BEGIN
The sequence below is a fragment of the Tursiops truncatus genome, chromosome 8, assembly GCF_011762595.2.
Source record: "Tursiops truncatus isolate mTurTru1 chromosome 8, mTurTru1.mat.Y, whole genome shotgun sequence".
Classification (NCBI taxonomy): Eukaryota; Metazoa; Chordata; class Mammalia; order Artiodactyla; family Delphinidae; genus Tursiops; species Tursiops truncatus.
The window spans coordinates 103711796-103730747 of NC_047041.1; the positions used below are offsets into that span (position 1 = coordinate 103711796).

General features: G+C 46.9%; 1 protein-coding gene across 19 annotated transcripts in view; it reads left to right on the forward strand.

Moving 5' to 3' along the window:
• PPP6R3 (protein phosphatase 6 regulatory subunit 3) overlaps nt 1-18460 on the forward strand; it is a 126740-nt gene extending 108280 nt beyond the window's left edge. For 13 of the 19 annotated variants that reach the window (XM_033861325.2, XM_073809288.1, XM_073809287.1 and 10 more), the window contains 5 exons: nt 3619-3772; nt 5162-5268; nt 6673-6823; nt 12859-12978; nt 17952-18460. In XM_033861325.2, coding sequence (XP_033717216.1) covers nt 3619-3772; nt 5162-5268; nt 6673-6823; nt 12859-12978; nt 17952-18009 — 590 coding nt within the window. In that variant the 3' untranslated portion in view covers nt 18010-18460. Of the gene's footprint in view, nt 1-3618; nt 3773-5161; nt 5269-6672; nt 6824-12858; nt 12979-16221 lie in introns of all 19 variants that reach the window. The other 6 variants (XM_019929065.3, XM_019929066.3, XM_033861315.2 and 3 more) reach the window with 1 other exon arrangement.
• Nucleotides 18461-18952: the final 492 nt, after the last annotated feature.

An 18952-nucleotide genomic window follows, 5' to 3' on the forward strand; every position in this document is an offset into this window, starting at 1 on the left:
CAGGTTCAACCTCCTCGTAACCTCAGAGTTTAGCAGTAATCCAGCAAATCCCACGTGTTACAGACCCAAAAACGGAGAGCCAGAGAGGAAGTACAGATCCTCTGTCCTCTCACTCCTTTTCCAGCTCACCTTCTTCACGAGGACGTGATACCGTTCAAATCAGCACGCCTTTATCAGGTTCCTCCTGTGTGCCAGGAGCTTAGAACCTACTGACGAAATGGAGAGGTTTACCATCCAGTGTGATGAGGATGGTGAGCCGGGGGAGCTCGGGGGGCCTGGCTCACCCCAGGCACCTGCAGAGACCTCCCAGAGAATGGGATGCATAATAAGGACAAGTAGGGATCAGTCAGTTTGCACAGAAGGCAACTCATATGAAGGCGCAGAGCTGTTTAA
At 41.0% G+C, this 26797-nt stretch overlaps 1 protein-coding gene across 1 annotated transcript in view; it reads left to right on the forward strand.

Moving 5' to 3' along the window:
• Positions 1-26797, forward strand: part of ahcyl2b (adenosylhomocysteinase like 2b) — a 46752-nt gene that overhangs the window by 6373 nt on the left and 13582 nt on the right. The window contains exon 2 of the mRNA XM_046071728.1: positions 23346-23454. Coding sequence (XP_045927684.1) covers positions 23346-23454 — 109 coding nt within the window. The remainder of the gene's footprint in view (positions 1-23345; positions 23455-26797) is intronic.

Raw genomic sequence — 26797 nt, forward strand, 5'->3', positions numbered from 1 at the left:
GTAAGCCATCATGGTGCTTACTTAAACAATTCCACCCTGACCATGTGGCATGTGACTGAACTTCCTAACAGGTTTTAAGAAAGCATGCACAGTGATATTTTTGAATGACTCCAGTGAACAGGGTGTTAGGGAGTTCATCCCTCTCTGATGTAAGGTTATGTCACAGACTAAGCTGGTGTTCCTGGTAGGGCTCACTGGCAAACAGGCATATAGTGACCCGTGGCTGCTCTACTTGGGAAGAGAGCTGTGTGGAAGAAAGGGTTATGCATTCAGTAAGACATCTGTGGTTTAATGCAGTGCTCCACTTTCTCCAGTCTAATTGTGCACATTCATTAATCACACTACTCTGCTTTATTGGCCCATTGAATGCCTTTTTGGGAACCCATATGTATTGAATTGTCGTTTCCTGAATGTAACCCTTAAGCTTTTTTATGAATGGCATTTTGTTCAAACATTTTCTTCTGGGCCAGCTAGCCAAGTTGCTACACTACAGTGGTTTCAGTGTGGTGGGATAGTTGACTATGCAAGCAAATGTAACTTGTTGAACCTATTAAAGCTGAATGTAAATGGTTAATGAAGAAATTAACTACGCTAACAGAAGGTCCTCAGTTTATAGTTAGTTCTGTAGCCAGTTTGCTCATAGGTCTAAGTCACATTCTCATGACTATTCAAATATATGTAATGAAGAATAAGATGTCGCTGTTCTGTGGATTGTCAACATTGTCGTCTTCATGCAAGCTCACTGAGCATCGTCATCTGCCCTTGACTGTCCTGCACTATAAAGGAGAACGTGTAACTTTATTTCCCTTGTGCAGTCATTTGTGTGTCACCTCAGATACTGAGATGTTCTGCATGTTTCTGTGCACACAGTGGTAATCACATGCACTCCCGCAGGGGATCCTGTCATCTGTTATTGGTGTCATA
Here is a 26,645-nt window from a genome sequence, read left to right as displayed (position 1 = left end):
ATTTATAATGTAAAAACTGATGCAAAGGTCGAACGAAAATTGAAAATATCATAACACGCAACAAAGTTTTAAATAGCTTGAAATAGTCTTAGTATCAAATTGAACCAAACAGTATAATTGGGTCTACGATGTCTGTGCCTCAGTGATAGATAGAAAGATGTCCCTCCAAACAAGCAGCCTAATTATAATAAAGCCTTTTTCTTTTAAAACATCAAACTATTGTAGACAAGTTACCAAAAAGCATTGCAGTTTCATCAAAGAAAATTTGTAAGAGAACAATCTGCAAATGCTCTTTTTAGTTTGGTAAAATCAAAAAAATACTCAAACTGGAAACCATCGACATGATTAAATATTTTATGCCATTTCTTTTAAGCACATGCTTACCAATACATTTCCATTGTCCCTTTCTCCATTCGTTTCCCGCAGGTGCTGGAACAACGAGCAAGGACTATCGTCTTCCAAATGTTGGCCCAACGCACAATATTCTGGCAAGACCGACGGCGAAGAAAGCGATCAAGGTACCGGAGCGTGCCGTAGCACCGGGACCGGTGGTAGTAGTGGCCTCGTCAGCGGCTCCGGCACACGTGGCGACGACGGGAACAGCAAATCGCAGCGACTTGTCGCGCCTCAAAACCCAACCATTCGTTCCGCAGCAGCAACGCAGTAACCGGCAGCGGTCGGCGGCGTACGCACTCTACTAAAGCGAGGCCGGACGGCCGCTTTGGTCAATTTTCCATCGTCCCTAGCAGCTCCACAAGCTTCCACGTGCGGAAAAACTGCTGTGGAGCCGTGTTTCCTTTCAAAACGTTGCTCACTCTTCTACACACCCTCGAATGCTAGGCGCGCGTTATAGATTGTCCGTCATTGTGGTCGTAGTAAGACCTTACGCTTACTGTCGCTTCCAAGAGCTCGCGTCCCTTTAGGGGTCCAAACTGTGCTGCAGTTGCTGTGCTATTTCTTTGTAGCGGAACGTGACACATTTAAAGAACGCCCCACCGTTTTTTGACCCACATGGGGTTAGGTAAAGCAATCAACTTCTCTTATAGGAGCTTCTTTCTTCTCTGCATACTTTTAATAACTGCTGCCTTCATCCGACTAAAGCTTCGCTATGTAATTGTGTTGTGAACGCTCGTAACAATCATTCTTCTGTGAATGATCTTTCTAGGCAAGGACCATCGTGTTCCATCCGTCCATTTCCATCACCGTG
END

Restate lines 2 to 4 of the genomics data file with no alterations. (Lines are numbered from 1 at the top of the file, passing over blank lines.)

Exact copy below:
Source record: "Tursiops truncatus isolate mTurTru1 chromosome 8, mTurTru1.mat.Y, whole genome shotgun sequence".
Classification (NCBI taxonomy): Eukaryota; Metazoa; Chordata; class Mammalia; order Artiodactyla; family Delphinidae; genus Tursiops; species Tursiops truncatus.
The window spans coordinates 103711796-103730747 of NC_047041.1; the positions used below are offsets into that span (position 1 = coordinate 103711796).